One of the main complaints some conservatives have against immigration reform is that a path to citizenship for illegal immigrants would create millions of moochers living off federal benefits. And what is the No. 1 symbol of American moocherdom? The Obamaphone. And so on Wednesday Shark Tank's Javier Manjarres unearthed its immigration counterpart: The MarcoPhone. Named for Florida Sen. Marco Rubio, Manjarres thought he spotted a provision in the 855-page immigration bill that gives free cell phones to undocumented immigrants. Breitbart News reposted the story. Talk radio host Laura Ingraham picked it up. MofoPolitics.com led with the image at right. The only problem was that the MarcoPhone is even less real than the Obamaphone. The immigration bill gives cell phones to ranchers so they can report illegal immigrants and violence on the border. It was inspired by a rancher who was killed by illegal immigrants. Breitbart's Matthew Boyle posted a clarification.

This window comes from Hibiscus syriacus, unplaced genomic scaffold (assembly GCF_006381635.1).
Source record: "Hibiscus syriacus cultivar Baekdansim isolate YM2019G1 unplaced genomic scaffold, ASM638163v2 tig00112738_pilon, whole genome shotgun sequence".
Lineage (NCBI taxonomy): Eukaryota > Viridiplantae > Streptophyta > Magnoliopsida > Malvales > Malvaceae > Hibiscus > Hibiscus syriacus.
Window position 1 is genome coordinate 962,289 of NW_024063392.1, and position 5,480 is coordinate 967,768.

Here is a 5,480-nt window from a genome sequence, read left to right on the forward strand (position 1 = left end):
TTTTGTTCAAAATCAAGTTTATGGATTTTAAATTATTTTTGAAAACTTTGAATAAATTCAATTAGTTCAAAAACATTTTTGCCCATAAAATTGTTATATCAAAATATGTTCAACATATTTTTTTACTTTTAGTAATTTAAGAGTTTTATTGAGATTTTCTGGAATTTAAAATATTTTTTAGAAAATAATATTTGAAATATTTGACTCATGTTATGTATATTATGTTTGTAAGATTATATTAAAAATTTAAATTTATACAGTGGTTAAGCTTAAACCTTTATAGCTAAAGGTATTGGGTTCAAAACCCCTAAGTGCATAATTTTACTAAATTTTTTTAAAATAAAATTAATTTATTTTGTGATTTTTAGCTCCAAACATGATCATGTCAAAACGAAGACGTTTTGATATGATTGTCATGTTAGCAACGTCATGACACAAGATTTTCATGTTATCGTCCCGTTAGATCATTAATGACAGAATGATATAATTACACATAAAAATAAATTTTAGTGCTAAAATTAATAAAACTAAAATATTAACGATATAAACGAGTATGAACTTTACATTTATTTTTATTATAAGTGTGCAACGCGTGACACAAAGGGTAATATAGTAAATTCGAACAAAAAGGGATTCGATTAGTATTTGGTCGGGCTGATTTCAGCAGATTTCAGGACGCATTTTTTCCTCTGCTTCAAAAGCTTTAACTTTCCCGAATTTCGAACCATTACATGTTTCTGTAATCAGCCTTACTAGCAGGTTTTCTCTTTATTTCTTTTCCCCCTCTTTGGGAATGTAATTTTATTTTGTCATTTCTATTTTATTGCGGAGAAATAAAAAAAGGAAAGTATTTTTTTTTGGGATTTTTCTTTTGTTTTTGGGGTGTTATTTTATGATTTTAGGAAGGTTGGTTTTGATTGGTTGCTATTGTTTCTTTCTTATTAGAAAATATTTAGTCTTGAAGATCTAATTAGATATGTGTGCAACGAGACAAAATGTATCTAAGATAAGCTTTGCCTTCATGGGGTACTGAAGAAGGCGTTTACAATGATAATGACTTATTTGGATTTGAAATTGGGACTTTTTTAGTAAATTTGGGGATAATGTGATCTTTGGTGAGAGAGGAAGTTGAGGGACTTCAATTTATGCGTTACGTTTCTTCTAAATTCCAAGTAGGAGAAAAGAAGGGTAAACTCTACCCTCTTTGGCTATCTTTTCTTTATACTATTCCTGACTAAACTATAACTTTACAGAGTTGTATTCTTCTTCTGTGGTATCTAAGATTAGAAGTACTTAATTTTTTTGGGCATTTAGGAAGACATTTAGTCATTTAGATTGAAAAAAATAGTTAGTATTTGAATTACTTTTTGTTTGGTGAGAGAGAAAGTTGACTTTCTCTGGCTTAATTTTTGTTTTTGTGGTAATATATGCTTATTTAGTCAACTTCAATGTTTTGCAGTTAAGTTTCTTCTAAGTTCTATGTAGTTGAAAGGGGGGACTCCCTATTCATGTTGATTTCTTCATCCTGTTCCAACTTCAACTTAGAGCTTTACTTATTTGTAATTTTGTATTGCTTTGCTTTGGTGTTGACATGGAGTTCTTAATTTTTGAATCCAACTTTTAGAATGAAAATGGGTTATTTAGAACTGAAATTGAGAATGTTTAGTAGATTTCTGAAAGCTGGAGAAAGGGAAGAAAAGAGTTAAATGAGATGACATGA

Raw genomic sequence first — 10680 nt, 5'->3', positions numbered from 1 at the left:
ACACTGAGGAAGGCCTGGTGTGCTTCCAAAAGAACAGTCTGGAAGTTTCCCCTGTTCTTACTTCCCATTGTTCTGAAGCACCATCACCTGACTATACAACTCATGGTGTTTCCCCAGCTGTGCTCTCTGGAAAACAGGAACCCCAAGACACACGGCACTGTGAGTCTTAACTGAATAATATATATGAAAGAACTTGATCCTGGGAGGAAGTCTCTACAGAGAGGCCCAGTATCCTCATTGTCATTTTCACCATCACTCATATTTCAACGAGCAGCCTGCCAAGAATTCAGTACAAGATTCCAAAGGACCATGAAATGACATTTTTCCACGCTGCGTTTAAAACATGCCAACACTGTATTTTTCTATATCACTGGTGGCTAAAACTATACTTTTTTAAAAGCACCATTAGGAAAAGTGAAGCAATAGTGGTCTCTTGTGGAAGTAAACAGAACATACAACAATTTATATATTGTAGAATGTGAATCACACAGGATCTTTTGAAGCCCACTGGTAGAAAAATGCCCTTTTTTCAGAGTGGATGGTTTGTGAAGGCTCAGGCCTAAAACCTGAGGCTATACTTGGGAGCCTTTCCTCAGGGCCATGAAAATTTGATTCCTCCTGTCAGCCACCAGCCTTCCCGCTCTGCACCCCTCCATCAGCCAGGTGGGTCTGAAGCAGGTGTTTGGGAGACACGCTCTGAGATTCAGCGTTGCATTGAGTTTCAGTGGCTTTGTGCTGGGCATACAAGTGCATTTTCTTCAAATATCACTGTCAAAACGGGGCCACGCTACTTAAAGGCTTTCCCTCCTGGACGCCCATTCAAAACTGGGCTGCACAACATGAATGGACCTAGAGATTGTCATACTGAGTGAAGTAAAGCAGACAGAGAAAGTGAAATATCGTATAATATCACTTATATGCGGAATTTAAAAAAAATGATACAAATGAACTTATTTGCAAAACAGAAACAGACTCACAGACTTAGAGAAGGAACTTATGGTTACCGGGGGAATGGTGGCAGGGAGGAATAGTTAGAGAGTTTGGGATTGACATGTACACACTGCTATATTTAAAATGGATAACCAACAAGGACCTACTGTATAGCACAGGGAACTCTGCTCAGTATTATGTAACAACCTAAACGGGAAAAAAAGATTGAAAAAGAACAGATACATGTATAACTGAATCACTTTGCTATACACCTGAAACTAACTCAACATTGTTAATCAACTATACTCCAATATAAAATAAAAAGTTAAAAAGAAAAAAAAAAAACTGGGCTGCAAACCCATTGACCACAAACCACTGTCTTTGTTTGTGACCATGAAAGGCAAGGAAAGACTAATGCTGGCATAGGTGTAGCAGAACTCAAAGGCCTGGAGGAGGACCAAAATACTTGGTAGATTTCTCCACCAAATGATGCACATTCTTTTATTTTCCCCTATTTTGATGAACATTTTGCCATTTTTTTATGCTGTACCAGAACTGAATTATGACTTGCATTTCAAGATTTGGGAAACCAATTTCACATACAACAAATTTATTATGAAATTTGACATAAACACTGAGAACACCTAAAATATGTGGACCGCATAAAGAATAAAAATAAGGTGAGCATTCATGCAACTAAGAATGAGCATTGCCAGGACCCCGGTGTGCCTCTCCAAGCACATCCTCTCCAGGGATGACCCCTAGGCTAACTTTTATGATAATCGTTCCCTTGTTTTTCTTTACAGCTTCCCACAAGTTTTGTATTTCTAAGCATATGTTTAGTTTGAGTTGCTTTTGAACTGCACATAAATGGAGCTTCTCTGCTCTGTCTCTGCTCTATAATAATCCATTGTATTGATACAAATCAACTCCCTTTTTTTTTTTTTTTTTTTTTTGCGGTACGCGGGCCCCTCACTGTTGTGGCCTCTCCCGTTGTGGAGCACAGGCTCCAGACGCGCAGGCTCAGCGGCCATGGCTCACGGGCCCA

Despite Obama never proposing free cell phones for anyone, the notion of Obamaphones has been latched onto by conservative media as a shorthand for government dependency. The meme broke out after the Drudge Report posted a video of a black woman in Cleveland yelling about getting an Obamaphone in the last weeks of the presidential campaign. In fact, President Obama didn't create the "Obamaphone" -- Ronald Reagan created a program for poor people to get phone service, and George W. Bush expanded it after Hurricane Katrina. Those facts swayed some conservatives, but not all, as The Washington Post's Karen Tumulty noted last week. House Speaker John A. Boehner tweeted in February, "Nobody should be talking about tax hikes when govt is spending taxpayer dollars on free cell phones." In a response to Obama's State of the Union address, Sen. Rand Paul said," For those who are struggling, we want to you to have something infinitely more valuable than a free phone." Arkansas Rep. Tim Griffin and Minnesota Rep. Michele Bachmann are working on legislation to eliminate the program. "Should the federal government be giving people cellphones?" Griffin said. "What about iPads? Where do we draw the line on this stuff?" (Currently the line is drawn at a crappy flip phone with very few minutes of free service.)